Two of the world's foremost central bankers reinforced their positions on the potential for damaging inflation in the wake of the coronavirus pandemic on Wednesday, saying in no uncertain terms that they simply don't see it.
Why it matters: This is exactly what former Treasury Secretary Lawrence Summers warned about in his recent op-ed in the Washington Post, citing the potential for "inflationary pressures of a kind we have not seen in a generation, with consequences for the value of the dollar and financial stability."
What they're saying: "I don’t think we are worrying about reflation and it’s going to be a while before we worry about inflation," European Central Bank president Christine Lagarde said in a webcast interview. "If you consider how far we are from our goal…we are very far away."
- "As we look forward, we will probably see an increase in [inflation] readings. That is not going to mean very much. It will not be larger or persistent," Fed chair Jerome Powell said during a separate webcast interview hours later.
What it means: Previous central bank leaders were primordially concerned with the possibility of inflation creeping higher and would raise interest rates at the first sign of price pressures.
- Having examined more than a decade of stubbornly low inflation, Powell and Lagarde — both central bank heads in their first term who are not trained macroeconomists — are turning their backs on the old way.
What he said: The proposed largess of spending "will be manageable if monetary and fiscal policy can be rapidly adjusted to address the problem," Summers wrote.
- "But given the commitments the Fed has made, administration officials’ dismissal of even the possibility of inflation, and the difficulties in mobilizing congressional support for tax increases or spending cuts, there is the risk of inflation expectations rising sharply."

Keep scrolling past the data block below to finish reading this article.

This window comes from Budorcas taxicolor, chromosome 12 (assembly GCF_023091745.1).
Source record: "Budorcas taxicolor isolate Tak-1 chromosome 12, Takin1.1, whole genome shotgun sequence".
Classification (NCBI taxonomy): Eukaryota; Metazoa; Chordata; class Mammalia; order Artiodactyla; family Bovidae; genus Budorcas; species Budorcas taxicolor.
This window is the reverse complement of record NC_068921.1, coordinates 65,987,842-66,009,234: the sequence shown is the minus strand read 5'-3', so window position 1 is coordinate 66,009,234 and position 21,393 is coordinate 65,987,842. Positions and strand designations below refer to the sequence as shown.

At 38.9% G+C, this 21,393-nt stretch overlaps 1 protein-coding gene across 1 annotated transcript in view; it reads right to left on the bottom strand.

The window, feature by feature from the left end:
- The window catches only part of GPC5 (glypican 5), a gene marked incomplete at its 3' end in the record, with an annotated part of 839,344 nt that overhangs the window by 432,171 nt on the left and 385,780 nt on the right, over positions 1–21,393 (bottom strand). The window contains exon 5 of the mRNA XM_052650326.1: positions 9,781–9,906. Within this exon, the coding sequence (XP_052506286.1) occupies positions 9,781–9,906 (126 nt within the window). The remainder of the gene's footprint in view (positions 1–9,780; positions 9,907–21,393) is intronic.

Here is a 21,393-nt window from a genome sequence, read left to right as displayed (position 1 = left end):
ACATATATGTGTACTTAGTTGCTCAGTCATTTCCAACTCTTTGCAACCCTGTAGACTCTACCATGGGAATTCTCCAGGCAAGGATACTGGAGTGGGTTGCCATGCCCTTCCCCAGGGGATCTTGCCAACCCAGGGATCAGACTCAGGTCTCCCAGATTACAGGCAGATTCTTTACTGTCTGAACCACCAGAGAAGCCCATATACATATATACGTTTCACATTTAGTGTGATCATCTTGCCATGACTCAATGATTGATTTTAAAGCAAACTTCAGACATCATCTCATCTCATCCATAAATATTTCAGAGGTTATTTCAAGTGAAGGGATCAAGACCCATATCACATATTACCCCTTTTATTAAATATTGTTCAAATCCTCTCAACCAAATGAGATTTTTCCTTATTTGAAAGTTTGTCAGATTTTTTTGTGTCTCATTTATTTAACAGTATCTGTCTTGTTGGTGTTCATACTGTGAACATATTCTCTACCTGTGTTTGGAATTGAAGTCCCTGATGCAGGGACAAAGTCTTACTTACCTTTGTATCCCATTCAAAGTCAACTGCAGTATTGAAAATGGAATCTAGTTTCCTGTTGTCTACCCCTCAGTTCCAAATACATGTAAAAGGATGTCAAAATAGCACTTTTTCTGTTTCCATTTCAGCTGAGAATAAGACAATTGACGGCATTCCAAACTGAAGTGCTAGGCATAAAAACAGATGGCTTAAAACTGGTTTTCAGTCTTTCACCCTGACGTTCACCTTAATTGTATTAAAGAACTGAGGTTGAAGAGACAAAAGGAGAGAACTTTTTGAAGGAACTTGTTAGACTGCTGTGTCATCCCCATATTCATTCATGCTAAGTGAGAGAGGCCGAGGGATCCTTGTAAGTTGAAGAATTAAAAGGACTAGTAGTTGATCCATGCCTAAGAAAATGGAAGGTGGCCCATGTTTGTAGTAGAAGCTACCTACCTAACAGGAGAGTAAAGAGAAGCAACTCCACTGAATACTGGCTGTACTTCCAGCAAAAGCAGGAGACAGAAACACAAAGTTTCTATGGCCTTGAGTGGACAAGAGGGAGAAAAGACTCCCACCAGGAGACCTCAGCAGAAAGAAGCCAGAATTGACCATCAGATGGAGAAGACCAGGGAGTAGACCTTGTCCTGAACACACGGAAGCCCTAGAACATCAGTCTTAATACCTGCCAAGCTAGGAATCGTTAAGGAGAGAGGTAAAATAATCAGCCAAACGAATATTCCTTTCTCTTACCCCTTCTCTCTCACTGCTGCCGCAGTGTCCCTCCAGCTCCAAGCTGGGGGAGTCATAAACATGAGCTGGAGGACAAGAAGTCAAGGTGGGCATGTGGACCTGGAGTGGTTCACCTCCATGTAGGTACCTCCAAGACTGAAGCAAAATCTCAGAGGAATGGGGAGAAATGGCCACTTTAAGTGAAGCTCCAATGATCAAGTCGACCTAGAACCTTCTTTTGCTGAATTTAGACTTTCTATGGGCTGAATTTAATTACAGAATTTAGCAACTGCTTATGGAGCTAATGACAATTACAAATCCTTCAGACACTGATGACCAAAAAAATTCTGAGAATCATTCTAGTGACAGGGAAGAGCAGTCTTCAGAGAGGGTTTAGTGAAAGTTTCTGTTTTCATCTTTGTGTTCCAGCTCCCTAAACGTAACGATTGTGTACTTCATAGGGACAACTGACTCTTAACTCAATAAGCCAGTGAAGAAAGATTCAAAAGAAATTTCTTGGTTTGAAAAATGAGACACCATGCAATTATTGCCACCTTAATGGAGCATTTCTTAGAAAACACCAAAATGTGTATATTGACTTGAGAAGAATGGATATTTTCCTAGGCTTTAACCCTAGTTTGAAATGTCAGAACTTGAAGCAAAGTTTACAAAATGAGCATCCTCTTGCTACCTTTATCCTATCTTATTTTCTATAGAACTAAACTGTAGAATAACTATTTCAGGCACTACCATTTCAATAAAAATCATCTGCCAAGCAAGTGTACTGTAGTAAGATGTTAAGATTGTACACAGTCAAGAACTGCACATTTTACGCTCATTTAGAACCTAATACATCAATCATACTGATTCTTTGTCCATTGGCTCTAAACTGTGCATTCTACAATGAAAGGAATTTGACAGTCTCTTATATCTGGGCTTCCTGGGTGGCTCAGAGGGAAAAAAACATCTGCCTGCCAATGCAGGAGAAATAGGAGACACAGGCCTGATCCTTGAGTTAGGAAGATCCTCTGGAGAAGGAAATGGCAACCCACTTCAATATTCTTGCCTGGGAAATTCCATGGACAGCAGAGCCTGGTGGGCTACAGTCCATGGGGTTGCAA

Yes, but: Powell, Lagarde and other central bankers have said that if inflation does arise they have the tools necessary to bring it under control.
Yes, but, but: Given the choice between 1) raising rates to choke off inflation that would send the country into a recession or 2) letting inflation bubble up but keeping rates low to allow asset prices to continue booming and the job market to strengthen, central bankers' comments and actions in recent years have reasonably sowed doubt in critics like Summers that the former path would be pursued over the latter.
The last word: "Stimulus measures of the magnitude contemplated are steps into the unknown," Summers argued.
- "For credibility, they need to be accompanied by clear statements that the consequences will be monitored closely and, if necessary, there will be the capacity and will to adjust policy quickly."